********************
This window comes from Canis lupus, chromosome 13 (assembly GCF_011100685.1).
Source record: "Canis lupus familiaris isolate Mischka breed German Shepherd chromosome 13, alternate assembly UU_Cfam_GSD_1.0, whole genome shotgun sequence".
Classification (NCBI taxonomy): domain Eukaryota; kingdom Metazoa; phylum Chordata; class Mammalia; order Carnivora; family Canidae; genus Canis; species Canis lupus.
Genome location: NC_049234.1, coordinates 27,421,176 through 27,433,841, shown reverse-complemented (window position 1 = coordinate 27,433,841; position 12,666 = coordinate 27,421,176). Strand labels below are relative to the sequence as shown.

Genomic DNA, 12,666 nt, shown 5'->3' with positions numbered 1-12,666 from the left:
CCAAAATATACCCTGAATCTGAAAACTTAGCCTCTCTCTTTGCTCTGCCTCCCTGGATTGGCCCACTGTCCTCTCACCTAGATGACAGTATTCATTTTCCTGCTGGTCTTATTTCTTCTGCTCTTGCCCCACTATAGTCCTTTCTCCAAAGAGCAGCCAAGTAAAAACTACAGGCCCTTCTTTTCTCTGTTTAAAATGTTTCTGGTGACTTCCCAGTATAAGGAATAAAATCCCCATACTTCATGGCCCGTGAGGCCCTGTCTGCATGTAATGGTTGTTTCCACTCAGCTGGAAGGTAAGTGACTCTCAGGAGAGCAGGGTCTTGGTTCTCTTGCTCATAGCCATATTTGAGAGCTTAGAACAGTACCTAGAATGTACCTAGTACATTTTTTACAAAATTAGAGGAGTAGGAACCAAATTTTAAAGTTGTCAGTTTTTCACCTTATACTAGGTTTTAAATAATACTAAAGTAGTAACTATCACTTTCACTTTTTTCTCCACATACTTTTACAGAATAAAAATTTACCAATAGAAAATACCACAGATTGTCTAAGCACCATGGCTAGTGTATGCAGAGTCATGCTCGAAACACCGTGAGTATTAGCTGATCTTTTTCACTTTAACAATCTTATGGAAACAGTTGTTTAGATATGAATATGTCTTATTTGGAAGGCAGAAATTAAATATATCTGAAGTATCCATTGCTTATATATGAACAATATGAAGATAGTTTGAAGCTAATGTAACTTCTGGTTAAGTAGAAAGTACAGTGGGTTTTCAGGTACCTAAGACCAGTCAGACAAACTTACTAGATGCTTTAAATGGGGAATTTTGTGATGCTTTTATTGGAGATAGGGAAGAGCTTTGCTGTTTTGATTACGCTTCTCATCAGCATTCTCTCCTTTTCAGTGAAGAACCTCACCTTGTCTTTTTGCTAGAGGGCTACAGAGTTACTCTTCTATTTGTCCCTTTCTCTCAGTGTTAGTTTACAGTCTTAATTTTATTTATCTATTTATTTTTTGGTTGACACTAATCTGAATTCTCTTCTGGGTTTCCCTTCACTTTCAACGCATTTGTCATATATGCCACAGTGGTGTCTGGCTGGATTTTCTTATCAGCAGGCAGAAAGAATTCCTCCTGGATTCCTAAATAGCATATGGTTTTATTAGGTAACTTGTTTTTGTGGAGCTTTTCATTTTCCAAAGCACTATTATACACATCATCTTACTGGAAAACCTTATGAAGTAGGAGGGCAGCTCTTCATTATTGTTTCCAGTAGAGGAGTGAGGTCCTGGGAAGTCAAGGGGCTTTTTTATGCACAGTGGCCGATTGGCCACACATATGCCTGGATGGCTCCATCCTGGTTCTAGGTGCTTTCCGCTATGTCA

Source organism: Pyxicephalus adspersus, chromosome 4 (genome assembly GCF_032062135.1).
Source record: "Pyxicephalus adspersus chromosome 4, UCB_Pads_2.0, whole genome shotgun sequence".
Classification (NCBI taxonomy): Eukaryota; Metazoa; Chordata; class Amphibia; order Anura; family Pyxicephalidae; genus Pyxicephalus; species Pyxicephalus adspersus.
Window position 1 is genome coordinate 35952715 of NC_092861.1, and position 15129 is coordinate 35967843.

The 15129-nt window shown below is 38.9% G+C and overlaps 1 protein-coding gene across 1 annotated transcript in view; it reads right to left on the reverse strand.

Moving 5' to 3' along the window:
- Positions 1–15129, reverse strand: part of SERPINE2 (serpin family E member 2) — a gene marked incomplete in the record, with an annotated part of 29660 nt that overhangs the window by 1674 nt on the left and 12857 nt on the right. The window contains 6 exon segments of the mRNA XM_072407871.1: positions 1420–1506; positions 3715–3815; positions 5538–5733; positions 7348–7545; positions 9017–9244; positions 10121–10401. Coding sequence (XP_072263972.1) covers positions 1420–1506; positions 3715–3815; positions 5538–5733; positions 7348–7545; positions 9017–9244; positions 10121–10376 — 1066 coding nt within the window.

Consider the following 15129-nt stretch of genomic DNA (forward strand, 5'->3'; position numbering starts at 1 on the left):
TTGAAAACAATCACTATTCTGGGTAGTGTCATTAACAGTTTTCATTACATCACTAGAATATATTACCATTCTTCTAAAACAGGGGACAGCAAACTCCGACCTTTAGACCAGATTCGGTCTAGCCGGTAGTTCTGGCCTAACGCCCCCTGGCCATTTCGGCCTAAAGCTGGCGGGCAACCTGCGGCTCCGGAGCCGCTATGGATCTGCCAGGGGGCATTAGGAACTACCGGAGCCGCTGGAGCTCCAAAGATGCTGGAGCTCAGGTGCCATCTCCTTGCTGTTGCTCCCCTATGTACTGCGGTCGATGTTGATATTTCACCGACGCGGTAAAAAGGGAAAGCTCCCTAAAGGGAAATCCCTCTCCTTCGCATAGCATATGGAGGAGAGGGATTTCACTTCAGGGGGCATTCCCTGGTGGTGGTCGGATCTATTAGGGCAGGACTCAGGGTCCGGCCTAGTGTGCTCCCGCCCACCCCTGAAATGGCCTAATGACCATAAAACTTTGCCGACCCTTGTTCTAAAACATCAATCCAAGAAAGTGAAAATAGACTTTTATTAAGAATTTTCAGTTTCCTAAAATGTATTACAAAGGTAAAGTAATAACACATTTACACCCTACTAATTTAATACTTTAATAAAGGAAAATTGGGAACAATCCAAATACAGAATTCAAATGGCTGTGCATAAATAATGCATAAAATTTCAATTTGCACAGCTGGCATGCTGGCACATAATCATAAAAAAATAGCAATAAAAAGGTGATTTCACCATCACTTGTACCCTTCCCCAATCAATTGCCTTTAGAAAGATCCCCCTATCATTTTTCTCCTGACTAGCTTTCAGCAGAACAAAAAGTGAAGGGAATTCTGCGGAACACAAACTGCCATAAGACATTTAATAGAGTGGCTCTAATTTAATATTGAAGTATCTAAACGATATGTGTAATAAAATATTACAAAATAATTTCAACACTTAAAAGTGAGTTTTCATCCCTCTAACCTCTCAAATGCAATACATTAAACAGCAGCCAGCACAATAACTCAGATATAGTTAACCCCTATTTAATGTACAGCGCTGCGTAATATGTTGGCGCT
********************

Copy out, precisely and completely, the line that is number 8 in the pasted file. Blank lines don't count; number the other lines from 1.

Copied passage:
Source record: "Pyxicephalus adspersus chromosome 4, UCB_Pads_2.0, whole genome shotgun sequence".